But as a concept? “I don’t know how real the witch thing is for a lot of these bands,” Parsonz says with a shrug. “If it’s real, go for it; if not, and it’s just a performance thing, that’s awesome, too. Some of us [in Royal Thunder] are on a spiritual path, some of us are not.” But they’re no shticky witch band. “I don’t want to be lumped into that category,” says Weaver, adding that they’ve decided the antelope doesn’t represent them anymore. “That stuff can become kinda campy.”
Witch Mountain, meanwhile, have witch in their very name — and Salem and cauldron in album titles. South of Salem, though, was an inside joke. Carson and Plotkin both grew up, ten years apart, in Corvallis, Oregon — south of Salem, Oregon — and that record’s artwork mapped out the state’s thar-be-dragons style, complete with a haggard green crone and goats representing Carson’s childhood goat farm.
Finally, the catchiest hook on Christian Mistress’ Possession is about a crystal ball. The video Davis directed for their new record’s “Pentagram and Crucifix” has upside-down crosses. “I am death, you are the vulture / Sinew, flesh, and bone at my altar,” she recites in “Haunted, Hunted” — stir in eyeball of newt, and you’ve got a brew recipe. “A manifestation of some deep mental recesses that need to be exorcised,” she calls the incantation. “I was raised in a sheltered, closed environment where I couldn’t listen to heavy music, and I had to hide everything.” Not anymore.
But she’s no sorceress, either. “We get asked, ‘Are you a cult band?'” she scoffs. “We’re not a Christian band, we’re not a satanic band.” In fact, one of Possession’s best songs, “There Is Nowhere,” denies the existence of both heaven and hell. “Now that pagan metal is a ‘thing,’ I don’t want to be that,” Davis says, apparently speaking for all metal (not metal) witches (not witches). “Besides, I never knew that metal wasn’t pagan.”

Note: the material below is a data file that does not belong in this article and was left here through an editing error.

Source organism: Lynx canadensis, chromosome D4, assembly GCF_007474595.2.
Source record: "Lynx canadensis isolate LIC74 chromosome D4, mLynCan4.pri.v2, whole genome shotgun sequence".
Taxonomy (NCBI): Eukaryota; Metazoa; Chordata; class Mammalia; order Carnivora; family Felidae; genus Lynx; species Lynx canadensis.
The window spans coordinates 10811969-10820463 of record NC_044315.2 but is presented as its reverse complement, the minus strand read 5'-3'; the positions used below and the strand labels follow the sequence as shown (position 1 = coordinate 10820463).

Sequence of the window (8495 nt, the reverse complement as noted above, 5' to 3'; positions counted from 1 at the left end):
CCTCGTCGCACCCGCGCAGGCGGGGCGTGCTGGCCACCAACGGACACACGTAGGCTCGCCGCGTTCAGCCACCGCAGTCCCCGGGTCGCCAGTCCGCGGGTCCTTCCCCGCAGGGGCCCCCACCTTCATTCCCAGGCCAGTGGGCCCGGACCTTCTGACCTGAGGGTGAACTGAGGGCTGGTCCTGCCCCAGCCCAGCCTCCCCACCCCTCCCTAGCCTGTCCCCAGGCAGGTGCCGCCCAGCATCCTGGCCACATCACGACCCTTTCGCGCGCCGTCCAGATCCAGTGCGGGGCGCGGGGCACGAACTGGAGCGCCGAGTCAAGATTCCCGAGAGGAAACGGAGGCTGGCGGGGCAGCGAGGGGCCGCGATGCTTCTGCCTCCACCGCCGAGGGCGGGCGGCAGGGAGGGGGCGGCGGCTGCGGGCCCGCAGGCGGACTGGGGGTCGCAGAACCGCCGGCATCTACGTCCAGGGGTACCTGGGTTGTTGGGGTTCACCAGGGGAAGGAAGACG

These Georgians uncover offhand R&B amid heavyweight post-goth psych: The pissed-off “No Good” channels old “You’re No Good” classics by both Betty Everett (Van Halen’s version, anyway) and ESG without trying, even before bassist-singer Mlny Parsonz hits her Janis/Robert Plant high register. “There are some hilarious outtakes from that one,” she confesses. More sprawling tracks like “Blue” and “Drown” open into a trippy sense of space that hints at dub, U2, and the Middle East.
Steely, speedy, compact, classic-sounding garage-fidelity metal, fronted by Christine Davis with detached self-assurance. The album gallops at a more epic pace as it progresses — the longest songs are at the end — and some of the deadliest sections feel downright pastoral. When she first heard guitarist Oscar Sparbel’s riffs for closer “All Abandon,” Davis thought, “This is exactly the kind of music I want to make: a slow, beautiful buildup that explodes into insanity.”
Cauldron of the Wild
Portlanders stretch six chugging, wobbling blooze-sludge workouts across 45 minutes — including almost 12 for “Aurelia,” an initially tranquil tale of small-town, inter-familial murder that sometimes verges on damsel-in-distress goth-metal or early PJ Harvey. “That one, I creeped myself out,” singer Uta Plotkin remembers. “I don’t like horror movies, but a lot of people I hang out with do. Everybody has a dark side — I’m a happy, optimistic person, so it has to come out somehow.”